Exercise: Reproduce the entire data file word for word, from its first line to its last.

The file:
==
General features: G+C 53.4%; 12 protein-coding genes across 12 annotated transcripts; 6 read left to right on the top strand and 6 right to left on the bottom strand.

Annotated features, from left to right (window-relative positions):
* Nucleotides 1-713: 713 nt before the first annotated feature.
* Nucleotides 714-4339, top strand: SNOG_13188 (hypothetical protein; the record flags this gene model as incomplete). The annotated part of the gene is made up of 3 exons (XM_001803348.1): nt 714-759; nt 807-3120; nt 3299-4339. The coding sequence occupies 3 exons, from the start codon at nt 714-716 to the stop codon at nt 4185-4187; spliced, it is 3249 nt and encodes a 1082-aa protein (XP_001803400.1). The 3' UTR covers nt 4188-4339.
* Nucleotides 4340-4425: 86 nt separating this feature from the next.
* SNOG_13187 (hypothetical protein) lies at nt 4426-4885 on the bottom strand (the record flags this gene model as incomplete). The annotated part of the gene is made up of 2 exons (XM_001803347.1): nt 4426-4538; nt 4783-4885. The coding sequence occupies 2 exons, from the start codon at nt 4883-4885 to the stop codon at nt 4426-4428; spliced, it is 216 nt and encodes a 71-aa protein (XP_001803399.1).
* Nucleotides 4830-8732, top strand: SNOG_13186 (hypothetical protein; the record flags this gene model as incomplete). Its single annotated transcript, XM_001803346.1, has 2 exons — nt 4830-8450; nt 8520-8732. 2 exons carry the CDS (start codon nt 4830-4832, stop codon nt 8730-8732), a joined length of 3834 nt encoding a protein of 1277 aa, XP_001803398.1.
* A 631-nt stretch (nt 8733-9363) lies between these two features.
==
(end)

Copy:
General features: G+C 53.4%; 12 protein-coding genes across 12 annotated transcripts; 6 read left to right on the top strand and 6 right to left on the bottom strand.

Annotated features, from left to right (window-relative positions):
* Nucleotides 1-713: 713 nt before the first annotated feature.
* Nucleotides 714-4339, top strand: SNOG_13188 (hypothetical protein; the record flags this gene model as incomplete). The annotated part of the gene is made up of 3 exons (XM_001803348.1): nt 714-759; nt 807-3120; nt 3299-4339. The coding sequence occupies 3 exons, from the start codon at nt 714-716 to the stop codon at nt 4185-4187; spliced, it is 3249 nt and encodes a 1082-aa protein (XP_001803400.1). The 3' UTR covers nt 4188-4339.
* Nucleotides 4340-4425: 86 nt separating this feature from the next.
* SNOG_13187 (hypothetical protein) lies at nt 4426-4885 on the bottom strand (the record flags this gene model as incomplete). The annotated part of the gene is made up of 2 exons (XM_001803347.1): nt 4426-4538; nt 4783-4885. The coding sequence occupies 2 exons, from the start codon at nt 4883-4885 to the stop codon at nt 4426-4428; spliced, it is 216 nt and encodes a 71-aa protein (XP_001803399.1).
* Nucleotides 4830-8732, top strand: SNOG_13186 (hypothetical protein; the record flags this gene model as incomplete). Its single annotated transcript, XM_001803346.1, has 2 exons — nt 4830-8450; nt 8520-8732. 2 exons carry the CDS (start codon nt 4830-4832, stop codon nt 8730-8732), a joined length of 3834 nt encoding a protein of 1277 aa, XP_001803398.1.
* A 631-nt stretch (nt 8733-9363) lies between these two features.